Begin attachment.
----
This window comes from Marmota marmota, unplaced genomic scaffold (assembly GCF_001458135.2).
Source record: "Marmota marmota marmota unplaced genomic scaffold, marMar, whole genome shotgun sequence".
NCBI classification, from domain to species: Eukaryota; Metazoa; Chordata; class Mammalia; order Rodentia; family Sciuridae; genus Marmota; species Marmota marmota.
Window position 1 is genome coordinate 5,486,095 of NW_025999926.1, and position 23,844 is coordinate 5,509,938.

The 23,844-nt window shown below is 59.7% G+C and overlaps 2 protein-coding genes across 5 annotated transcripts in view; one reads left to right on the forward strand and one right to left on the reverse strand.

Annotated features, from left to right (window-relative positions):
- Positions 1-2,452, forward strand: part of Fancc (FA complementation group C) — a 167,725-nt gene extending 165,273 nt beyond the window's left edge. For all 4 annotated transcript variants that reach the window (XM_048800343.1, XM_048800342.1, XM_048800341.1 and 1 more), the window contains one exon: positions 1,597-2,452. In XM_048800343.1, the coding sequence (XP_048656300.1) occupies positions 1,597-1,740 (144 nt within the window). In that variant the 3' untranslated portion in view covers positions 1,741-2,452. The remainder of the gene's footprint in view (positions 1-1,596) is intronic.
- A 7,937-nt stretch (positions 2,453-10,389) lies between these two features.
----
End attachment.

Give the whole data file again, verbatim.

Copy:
This window comes from Marmota marmota, unplaced genomic scaffold (assembly GCF_001458135.2).
Source record: "Marmota marmota marmota unplaced genomic scaffold, marMar, whole genome shotgun sequence".
NCBI classification, from domain to species: Eukaryota; Metazoa; Chordata; class Mammalia; order Rodentia; family Sciuridae; genus Marmota; species Marmota marmota.
Window position 1 is genome coordinate 5,486,095 of NW_025999926.1, and position 23,844 is coordinate 5,509,938.

The 23,844-nt window shown below is 59.7% G+C and overlaps 2 protein-coding genes across 5 annotated transcripts in view; one reads left to right on the forward strand and one right to left on the reverse strand.

Annotated features, from left to right (window-relative positions):
- Positions 1-2,452, forward strand: part of Fancc (FA complementation group C) — a 167,725-nt gene extending 165,273 nt beyond the window's left edge. For all 4 annotated transcript variants that reach the window (XM_048800343.1, XM_048800342.1, XM_048800341.1 and 1 more), the window contains one exon: positions 1,597-2,452. In XM_048800343.1, the coding sequence (XP_048656300.1) occupies positions 1,597-1,740 (144 nt within the window). In that variant the 3' untranslated portion in view covers positions 1,741-2,452. The remainder of the gene's footprint in view (positions 1-1,596) is intronic.
- A 7,937-nt stretch (positions 2,453-10,389) lies between these two features.